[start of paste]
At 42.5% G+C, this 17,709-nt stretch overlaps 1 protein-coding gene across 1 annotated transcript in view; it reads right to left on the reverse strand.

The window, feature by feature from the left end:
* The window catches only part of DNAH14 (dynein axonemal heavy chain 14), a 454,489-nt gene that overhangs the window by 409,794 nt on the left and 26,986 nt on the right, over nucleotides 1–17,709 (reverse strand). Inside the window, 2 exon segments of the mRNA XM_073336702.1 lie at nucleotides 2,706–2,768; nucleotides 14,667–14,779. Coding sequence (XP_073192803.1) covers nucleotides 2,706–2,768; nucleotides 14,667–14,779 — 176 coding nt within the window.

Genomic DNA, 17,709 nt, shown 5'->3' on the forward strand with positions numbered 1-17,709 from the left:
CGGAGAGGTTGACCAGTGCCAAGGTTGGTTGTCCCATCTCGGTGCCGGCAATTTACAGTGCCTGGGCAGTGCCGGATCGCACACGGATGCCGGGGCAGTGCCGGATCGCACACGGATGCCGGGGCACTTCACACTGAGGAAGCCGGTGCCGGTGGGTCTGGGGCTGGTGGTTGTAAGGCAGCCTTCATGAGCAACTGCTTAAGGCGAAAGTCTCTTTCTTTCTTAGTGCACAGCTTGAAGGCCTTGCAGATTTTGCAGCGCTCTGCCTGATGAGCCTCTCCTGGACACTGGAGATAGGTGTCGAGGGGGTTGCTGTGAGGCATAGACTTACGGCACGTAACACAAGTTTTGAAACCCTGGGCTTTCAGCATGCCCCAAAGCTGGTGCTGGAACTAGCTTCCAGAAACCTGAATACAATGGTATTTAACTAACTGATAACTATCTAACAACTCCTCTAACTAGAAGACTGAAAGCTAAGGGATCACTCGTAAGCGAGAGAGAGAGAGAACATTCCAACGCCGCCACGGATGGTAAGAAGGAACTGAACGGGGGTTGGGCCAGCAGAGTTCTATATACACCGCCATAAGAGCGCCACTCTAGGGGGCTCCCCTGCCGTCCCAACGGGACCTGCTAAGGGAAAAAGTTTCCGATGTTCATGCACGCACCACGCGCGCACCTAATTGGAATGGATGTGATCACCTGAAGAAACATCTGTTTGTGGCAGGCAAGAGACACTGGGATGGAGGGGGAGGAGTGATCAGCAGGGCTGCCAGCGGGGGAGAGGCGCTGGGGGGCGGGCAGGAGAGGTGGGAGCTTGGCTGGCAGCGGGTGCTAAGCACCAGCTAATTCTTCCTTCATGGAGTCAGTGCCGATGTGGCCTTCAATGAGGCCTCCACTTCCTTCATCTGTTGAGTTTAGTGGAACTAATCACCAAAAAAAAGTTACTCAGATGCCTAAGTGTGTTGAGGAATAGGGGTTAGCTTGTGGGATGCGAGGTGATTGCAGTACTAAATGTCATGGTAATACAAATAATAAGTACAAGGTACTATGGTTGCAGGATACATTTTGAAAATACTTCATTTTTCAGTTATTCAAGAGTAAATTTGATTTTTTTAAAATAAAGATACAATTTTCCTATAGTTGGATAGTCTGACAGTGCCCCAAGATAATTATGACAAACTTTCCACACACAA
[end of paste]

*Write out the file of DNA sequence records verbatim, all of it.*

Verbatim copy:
At 42.5% G+C, this 17,709-nt stretch overlaps 1 protein-coding gene across 1 annotated transcript in view; it reads right to left on the reverse strand.

The window, feature by feature from the left end:
* The window catches only part of DNAH14 (dynein axonemal heavy chain 14), a 454,489-nt gene that overhangs the window by 409,794 nt on the left and 26,986 nt on the right, over nucleotides 1–17,709 (reverse strand). Inside the window, 2 exon segments of the mRNA XM_073336702.1 lie at nucleotides 2,706–2,768; nucleotides 14,667–14,779. Coding sequence (XP_073192803.1) covers nucleotides 2,706–2,768; nucleotides 14,667–14,779 — 176 coding nt within the window.

Genomic DNA, 17,709 nt, shown 5'->3' on the forward strand with positions numbered 1-17,709 from the left:
CGGAGAGGTTGACCAGTGCCAAGGTTGGTTGTCCCATCTCGGTGCCGGCAATTTACAGTGCCTGGGCAGTGCCGGATCGCACACGGATGCCGGGGCAGTGCCGGATCGCACACGGATGCCGGGGCACTTCACACTGAGGAAGCCGGTGCCGGTGGGTCTGGGGCTGGTGGTTGTAAGGCAGCCTTCATGAGCAACTGCTTAAGGCGAAAGTCTCTTTCTTTCTTAGTGCACAGCTTGAAGGCCTTGCAGATTTTGCAGCGCTCTGCCTGATGAGCCTCTCCTGGACACTGGAGATAGGTGTCGAGGGGGTTGCTGTGAGGCATAGACTTACGGCACGTAACACAAGTTTTGAAACCCTGGGCTTTCAGCATGCCCCAAAGCTGGTGCTGGAACTAGCTTCCAGAAACCTGAATACAATGGTATTTAACTAACTGATAACTATCTAACAACTCCTCTAACTAGAAGACTGAAAGCTAAGGGATCACTCGTAAGCGAGAGAGAGAGAGAACATTCCAACGCCGCCACGGATGGTAAGAAGGAACTGAACGGGGGTTGGGCCAGCAGAGTTCTATATACACCGCCATAAGAGCGCCACTCTAGGGGGCTCCCCTGCCGTCCCAACGGGACCTGCTAAGGGAAAAAGTTTCCGATGTTCATGCACGCACCACGCGCGCACCTAATTGGAATGGATGTGATCACCTGAAGAAACATCTGTTTGTGGCAGGCAAGAGACACTGGGATGGAGGGGGAGGAGTGATCAGCAGGGCTGCCAGCGGGGGAGAGGCGCTGGGGGGCGGGCAGGAGAGGTGGGAGCTTGGCTGGCAGCGGGTGCTAAGCACCAGCTAATTCTTCCTTCATGGAGTCAGTGCCGATGTGGCCTTCAATGAGGCCTCCACTTCCTTCATCTGTTGAGTTTAGTGGAACTAATCACCAAAAAAAAGTTACTCAGATGCCTAAGTGTGTTGAGGAATAGGGGTTAGCTTGTGGGATGCGAGGTGATTGCAGTACTAAATGTCATGGTAATACAAATAATAAGTACAAGGTACTATGGTTGCAGGATACATTTTGAAAATACTTCATTTTTCAGTTATTCAAGAGTAAATTTGATTTTTTTAAAATAAAGATACAATTTTCCTATAGTTGGATAGTCTGACAGTGCCCCAAGATAATTATGACAAACTTTCCACACACAA